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Isotopic N varied by 4‰ within each fraction of blood across the study period (Fig. 5a, b). The δ15NRBC (n = 155) averaged 2.1±0.90‰ and ranged from 0.18 to 4.72‰. Similarly, the δ15NProteins (n = 140) appeared to track the annual variation in δ15NRBC (2.3±0.81‰, range = 0.69 to 4.98‰), while the δ15NAAs (n = 137) was consistently lower than δ15NRBC and δ15NProteins (−2.1±0.99‰, range = −5.97 to 0.58‰). Indeed, these observations at the population level were consistent with comparisons within individual caribou (Fig. 5b) because the ΔRBC-Proteins (n = 127) was similar to zero (−0.21±0.71‰, range = −1.51 to 2.41‰) while the ΔRBC-AAs (n = 125) was always greater than zero (4.3±1.03‰, range = 1.12 to 7.91‰).

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Figure 5. The a) isotopic ratios of nitrogen (δ15N in ‰) in the red blood cells (δ15NRBC), serum proteins (δ15NProteins), and serum amino acids (δ15NAAs) and the b) differences between δ15NRBC and δ15NProteinsRBC-Proteins) and δ15NRBC and δ15NAAsRBC-AAs) in adult female caribou from Denali National Park and Preserve, March 1993–2007.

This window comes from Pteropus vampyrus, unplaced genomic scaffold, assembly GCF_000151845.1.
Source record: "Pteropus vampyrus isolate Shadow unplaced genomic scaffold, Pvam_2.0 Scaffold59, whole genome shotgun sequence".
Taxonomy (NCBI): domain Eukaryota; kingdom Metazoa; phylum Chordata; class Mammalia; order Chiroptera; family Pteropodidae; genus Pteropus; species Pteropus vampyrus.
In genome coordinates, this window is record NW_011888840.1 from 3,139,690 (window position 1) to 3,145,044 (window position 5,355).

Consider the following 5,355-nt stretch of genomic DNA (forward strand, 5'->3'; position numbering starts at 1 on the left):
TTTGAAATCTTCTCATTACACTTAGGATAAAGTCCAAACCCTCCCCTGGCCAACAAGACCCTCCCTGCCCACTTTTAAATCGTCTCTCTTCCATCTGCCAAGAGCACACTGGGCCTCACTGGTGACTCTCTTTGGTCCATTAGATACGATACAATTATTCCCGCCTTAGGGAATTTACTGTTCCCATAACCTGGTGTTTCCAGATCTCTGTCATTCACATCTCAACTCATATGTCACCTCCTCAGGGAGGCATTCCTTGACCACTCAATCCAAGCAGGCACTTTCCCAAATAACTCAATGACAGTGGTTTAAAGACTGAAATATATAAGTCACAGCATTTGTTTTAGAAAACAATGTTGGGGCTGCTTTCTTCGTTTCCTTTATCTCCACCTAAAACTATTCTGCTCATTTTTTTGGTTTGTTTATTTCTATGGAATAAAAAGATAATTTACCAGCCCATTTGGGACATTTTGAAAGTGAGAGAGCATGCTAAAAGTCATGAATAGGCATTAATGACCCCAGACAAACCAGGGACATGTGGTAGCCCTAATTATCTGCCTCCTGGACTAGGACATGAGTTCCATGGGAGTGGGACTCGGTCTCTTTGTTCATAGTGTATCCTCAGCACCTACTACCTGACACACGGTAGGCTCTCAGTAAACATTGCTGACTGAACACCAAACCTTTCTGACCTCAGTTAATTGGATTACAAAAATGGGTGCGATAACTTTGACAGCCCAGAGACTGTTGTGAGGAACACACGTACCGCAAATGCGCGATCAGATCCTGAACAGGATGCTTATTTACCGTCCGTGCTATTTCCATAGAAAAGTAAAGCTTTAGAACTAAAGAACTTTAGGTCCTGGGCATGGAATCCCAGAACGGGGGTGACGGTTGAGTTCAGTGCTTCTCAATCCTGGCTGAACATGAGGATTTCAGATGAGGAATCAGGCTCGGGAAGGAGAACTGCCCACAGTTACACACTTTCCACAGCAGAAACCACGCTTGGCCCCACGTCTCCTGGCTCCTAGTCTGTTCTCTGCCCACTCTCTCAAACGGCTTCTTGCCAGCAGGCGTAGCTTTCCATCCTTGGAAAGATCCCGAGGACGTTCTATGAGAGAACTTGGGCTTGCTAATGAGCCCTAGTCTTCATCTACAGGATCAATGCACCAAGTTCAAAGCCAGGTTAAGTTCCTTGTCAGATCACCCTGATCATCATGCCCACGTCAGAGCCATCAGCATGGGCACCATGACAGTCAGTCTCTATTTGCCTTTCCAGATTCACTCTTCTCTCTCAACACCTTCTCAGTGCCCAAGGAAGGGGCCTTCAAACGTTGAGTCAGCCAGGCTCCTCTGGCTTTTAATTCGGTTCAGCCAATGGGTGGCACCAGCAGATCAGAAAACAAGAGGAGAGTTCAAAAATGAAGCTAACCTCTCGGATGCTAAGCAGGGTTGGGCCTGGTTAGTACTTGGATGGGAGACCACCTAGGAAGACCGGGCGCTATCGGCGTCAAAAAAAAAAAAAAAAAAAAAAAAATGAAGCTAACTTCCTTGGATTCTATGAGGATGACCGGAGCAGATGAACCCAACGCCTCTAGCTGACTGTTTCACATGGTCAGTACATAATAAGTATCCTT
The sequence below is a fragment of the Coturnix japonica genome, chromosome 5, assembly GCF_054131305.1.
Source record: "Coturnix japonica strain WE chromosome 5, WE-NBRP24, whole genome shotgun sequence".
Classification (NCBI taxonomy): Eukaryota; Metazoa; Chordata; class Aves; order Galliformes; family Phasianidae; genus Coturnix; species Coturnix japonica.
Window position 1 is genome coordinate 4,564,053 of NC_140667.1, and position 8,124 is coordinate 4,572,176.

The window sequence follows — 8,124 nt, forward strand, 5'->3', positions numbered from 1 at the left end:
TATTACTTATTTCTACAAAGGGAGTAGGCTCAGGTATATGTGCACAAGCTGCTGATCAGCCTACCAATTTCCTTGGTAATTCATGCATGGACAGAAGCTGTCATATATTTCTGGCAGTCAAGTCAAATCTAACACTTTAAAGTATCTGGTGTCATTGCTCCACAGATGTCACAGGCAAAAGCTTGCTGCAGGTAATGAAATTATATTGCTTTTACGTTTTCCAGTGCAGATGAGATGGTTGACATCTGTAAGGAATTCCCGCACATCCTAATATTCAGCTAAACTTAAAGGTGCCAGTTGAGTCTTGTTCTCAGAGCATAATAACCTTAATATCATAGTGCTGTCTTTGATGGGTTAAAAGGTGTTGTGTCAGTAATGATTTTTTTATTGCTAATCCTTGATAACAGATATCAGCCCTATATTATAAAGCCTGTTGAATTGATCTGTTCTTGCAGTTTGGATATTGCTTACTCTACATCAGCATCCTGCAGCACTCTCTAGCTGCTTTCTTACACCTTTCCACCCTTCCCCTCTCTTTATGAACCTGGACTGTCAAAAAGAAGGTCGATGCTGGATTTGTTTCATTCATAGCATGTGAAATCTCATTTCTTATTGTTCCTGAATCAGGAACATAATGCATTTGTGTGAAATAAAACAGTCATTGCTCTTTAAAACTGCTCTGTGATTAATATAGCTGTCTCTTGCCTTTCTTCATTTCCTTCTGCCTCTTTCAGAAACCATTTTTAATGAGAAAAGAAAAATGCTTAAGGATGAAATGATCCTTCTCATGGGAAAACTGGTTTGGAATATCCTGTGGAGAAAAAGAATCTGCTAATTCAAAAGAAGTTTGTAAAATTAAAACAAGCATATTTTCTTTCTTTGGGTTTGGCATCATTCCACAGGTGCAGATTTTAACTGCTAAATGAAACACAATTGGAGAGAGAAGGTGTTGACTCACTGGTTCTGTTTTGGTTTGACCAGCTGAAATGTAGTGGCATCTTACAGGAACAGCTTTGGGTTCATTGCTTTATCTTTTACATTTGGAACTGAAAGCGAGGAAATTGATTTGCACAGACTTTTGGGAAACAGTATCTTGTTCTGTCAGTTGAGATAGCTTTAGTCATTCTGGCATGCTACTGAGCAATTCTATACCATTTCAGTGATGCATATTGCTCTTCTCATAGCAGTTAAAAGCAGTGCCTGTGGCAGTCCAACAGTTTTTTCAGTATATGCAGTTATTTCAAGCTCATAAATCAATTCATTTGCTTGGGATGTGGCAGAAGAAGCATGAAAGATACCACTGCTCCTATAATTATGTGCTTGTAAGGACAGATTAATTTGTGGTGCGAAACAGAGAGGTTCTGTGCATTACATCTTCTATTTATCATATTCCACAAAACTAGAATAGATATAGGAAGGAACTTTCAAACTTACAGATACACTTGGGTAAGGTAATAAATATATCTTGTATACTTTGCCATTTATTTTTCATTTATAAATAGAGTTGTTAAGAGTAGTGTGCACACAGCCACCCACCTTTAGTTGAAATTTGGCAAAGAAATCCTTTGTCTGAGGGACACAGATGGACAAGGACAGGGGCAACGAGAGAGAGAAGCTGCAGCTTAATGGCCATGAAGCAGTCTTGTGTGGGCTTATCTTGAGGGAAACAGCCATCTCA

Shading denotes winters with above average snowfall.

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The performance of the regression models appeared to vary with the primary source of N (i.e., body or diet). Models of body protein parameters (δ15NRBC, δ15NProteins, and ΔRBC-Proteins) explained ≥62% of the variance (Table 1). Conversely, models that were associated with dietary proteins (δ15NAAs and ΔRBC-AAs) accounted for substantially less of the variance (≤31%). Year was the most important covariate in the models describing N isotopes of blood fractions, while the effects of age, body mass, and spatial location were significant but much less important (Table 4, 5). Except for δ15NAAs, year explained the most variation in the other isotopic parameters (all ΔAdj. R2<−0.26; Table 4). The effects of year (i.e., βs) on isotopic parameters were not related with September-March snowfall (all r2<0.11; all 95% confidence of βs included 0).